Matt O’Malley talks Boston’s future with e-scooters and micro-mobility

"I'd rather we do it right than do it quickly because otherwise, we could set ourselves up for failure."

City Councilor Matt O'Malley.
City Councilor Matt O'Malley. –Jessica Rinaldi / The Boston Globe, File

Last year, City Councilor Matt O’Malley was optimistic: By this spring — hopefully — Boston would have a pilot program for dockless electric-scooters.

While the city is certainly closer to letting residents zip around, the two-wheelers that have descended on the streets of cities across the country have yet to arrive in the Hub.

O’Malley says he’s not disappointed, though does he wish Boston officials got the trendy vehicles rolling before their neighbors in Brookline did?

“Part of me does,” he said in a recent interview. “But more than that, I’d rather we do it right than do it quickly because otherwise, we could set ourselves up for failure.”


In October, the District 6 councilor led the council charge for getting regulations in place, a couple of months after the scooter company Bird made an unannounced appearance in Cambridge and Somerville last summer.

Officials took the first step toward any pilot possibility in March, passing an ordinance backed by Mayor Marty Walsh and hailed by O’Malley that allows the Transportation Department to lay some ground rules for micro-mobility companies looking to start business in Boston.

Still, as the city develops guidelines, a red light remains. Any program, city officials have said, would only come after state lawmakers tweak current Massachusetts regulations, which require brake lights and turn signals on motorized scooters — features not on models usually offered by rental companies. (In January, Gov. Charlie Baker filed a bill seeking to exempt the electric vehicles.)

These days, O’Malley’s enthusiasm hasn’t diminished. He sees a lot to like about e-scooters. In a city of notorious traffic jams, the sleek machines would offer a new way to get around, minus the gas-guzzling and air pollution.

There’s also potential for scooters to connect neighborhoods cemented in “transit deserts,” areas lacking access to public transportation, while generating new revenue for the city, O’Malley’s office says.


Last week, the West Roxbury councilor sat down with to talk over where things stand and what a new age of micro-mobility could mean for Boston.

Note: This interview has been edited for length and clarity. You’ve kind of become the scooter’s biggest advocate on the council in a way.

O’Malley: I think that’s a fair characterization because I think it’s a really exciting, new, innovative technology. We have been dealing with traffic and gridlock in this city for generations. It seems to be greater than before because of the population growth that we’ve had in the city, so this is something that, it’s sort of a technological and an innovative solution to a longstanding problem, and that’s moving people around, dealing with traffic, dealing with congestion. And I’m excited about how, you know, multimodal transportation models could really fit into the way people get around the city of Boston. Is that what drove you to pick this up last fall? Was there a personal interest?

O’Malley: Yeah … I’ve been talking about this. I’ve seen them pop up. I’ve traveled to a fair number of cities and I’ve seen them grow with popularity and I’ve really sort of seen that this is something that can be a great help to any city — in particular Boston — mindful of the fact that if done poorly, this is going to be a self-defeating prophecy from day one. So we need to be strategic with implementation and rollout.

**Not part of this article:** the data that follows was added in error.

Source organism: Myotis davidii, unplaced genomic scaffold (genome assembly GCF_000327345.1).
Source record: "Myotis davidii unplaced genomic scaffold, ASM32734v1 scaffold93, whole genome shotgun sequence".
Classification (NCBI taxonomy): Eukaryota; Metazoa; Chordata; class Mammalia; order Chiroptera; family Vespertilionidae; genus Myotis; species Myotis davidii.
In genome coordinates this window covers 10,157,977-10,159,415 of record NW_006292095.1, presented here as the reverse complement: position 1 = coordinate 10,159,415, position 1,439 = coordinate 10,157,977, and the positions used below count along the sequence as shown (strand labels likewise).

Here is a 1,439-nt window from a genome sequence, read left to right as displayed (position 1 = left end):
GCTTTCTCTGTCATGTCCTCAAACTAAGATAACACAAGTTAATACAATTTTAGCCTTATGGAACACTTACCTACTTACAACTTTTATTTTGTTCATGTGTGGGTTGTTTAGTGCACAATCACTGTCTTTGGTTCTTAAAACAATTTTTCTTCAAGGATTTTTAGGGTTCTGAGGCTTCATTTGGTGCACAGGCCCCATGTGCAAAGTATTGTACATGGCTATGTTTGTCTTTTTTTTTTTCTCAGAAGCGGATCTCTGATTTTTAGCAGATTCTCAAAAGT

Advertisement Back in February, you said some cities have been very successful with this, others not so much. How do you think Boston becomes one of those places that really nails it?

O’Malley: It’s a great question, and I would liken it to work we did (before).

I authored the plastic bag (ban) ordinance a couple of years ago, and I would say that’s another example where some cities did it exceptionally well and it worked, others did it with sort of a clumsy, hand-fisted rollout and it didn’t necessarily work, meaning it didn’t achieve the results that it was sort of designed to have done. Boston was sort of late to that conversation in many ways, but that’s OK — we did it the right way. We looked at other cities, saw what made sense, and we also saw what pitfalls to avoid. So I think the same can be true as it relates to scooters and e-scooters and sort of new multimodal transportation.

It’s still new and innovative enough that you’ve got, you know, Seattle and Portland that have I think done some interesting things. You know, (Washington) D.C. seems to be grappling with it now. Closer to home, Brookline has now, at this point, a two-month-old pilot program, some would say has been successful, others, it’s still hard to get used to. I have some friends in Brookline, and it’s almost split to a person: Some love it, others are sort of rolling their eyes. I feel that’s the concern I’ve heard or read the most about this: Are these things just going to be all over the sidewalk? Is that a legitimate concern?

O’Malley: Of course it is. So to answer your question of so how does Boston do it right, I think we have an opportunity now to come up with a framework of rules, regulations, guidelines, as well as some oversight mechanism that we can actually implement them.

So what does that mean?

That means we want sort of a dynamic number in the number of scooters so we can be nimble as it relates to use. There’s certain times of the year they’re going to be used more — you know, the summer months are nicer and we have higher tourism, fewer college students, so that’s who presumably will be using (them) a lot. So I want us to be able to be nimble in terms of … the number of scooters out there.